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Jefferson Airplane Receive A Star On Hollywood Walk of Fame

Jefferson Airplane
Jack Casady, Grace Slick and Jorma Kaukonen of Jefferson Airplane

I have no idea what took so long for Jefferson Airplane to get a star on the Hollywood walk of fame. Didn’t the band’s fame peak in the seventies? This morning, on behalf of the legendary band, singer Grace Slick, bassist Jack Casady, and guitarist Jorma Kaukonen received the 2,737th star on the Hollywood Walk of Fame in the category of Music. It only took 50 years for the Hollywood Chamber of Commerce to recognize the band’s contribution to music.

“This ceremony will bring many great memories to those with a love for the music of the ’60s and ’70s,” stated Walk of Fame Producer Ana Martinez.  “We are proud to add this iconic psychedelic rock band to the Hollywood Walk of Fame,” she added.

These events always attract a good crowd, and since it’s happening on a busy sidewalk in the middle of the day, the spots are very limited and the access difficult. If you try to go to these events, be prepared to be disappointed. I went there in the hope to take a few photos, and it was difficult since the only way to do it was to walk along the sidewalk, and casually snap a few pics while walking until the security guards scream at me. I did it a few times until one of them threatened to ban me. From a public event?

But back to Jefferson Airplane: They defined the San Francisco scene in the ‘60s and ‘70s and pioneered a genre that we now call psychedelic rock, a term really overused these days. As the emcee Lupita Sanchez Cornejo said, they embodied the spirit of the counterculture movement, and with their seven studio albums — five of which went gold — two live LPs and two top 10 singles, “White Rabbit” and “Somebody to Love,” they solidified their legacy as one of the most prolific and vital groups from the era.

John Densmore of The Doors was the guest speaker for the ceremony and didn’t miss mentioning that Grace Slick was always very opinionated (“which I like” he added). If you look at the original lineup of Jefferson Airplane, a lot of the members of the band have passed on the other side but “musicians’ spirits tend to hang around” as Densmore said, and “White Rabbit” will always be part of our collective memory.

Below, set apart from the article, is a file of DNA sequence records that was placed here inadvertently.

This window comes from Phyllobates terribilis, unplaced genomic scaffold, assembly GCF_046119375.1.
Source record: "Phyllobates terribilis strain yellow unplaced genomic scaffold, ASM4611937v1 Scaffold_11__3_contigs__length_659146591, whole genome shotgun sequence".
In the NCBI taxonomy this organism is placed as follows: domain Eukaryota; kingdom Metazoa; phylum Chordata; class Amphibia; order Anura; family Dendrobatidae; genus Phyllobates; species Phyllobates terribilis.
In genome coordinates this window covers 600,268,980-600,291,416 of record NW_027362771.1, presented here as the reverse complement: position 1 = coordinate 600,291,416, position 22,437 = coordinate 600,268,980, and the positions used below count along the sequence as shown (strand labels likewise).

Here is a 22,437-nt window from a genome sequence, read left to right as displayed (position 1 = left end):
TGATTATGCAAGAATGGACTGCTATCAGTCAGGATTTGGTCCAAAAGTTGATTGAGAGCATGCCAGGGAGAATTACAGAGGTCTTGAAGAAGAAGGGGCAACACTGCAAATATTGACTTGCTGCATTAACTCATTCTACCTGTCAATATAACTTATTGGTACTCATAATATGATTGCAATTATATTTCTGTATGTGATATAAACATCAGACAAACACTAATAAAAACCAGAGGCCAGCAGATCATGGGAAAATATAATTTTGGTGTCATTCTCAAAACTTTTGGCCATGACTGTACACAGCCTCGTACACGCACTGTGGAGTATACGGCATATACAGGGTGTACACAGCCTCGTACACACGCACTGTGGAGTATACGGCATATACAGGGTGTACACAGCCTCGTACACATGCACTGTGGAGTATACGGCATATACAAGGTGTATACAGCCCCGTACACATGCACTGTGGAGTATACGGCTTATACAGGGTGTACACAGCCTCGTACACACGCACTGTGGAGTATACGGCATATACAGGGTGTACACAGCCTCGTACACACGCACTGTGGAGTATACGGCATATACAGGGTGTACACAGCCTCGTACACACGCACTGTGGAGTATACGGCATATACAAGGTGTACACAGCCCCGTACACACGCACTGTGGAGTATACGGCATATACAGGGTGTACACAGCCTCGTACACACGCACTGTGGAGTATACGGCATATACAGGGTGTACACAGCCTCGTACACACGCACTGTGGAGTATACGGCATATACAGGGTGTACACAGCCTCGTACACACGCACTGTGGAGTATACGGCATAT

In 1974, Grace and some remaining members of Jefferson Airplane recruited new members and regrouped as Jefferson Starship, but she retired from music in 1990. She is now a painter and visual artist, and I had the pleasure to see some of her work a few years ago.

“I am one lucky bitch,” said the outspoken singer who is now 82, alluding to her great career. Looking back, you can tell that she has never lost an occasion to share her opinionated views. In an old interview, she expressed her sentiment about aging rockers, declaring that “All rock-and-rollers over the age of 50 look stupid and should retire.“ Today, she is a very elusive rockstar, and if Jack Casady and Jorma Kaukonen stuck around a bit after the ceremony, Grace fled the scene quite fast to the autograph chasers’ great disappointment. They all exited behind the Musicians institute where plenty of fans were waiting for them with vinyl in their hands.

Grace’s magnificent pipes are still thrilling when you listen to “Surrealistic Pillow,” especially when you consider the absence of sophisticated technology and voice enhancers at the time. I recently had the chance to talk to someone who went to Woodstock, and he told me that he didn’t mind being old because he saw all these great artists like Jimi Hendrix, Janis Joplin, and Jefferson Airplane perform live. At the time, Jefferson Airplane had to wait for 17 hours to play, but when they finally got onstage, Slick introduced the band’s performance as “morning maniac music.” This guy is right, this must have been some moment.

 

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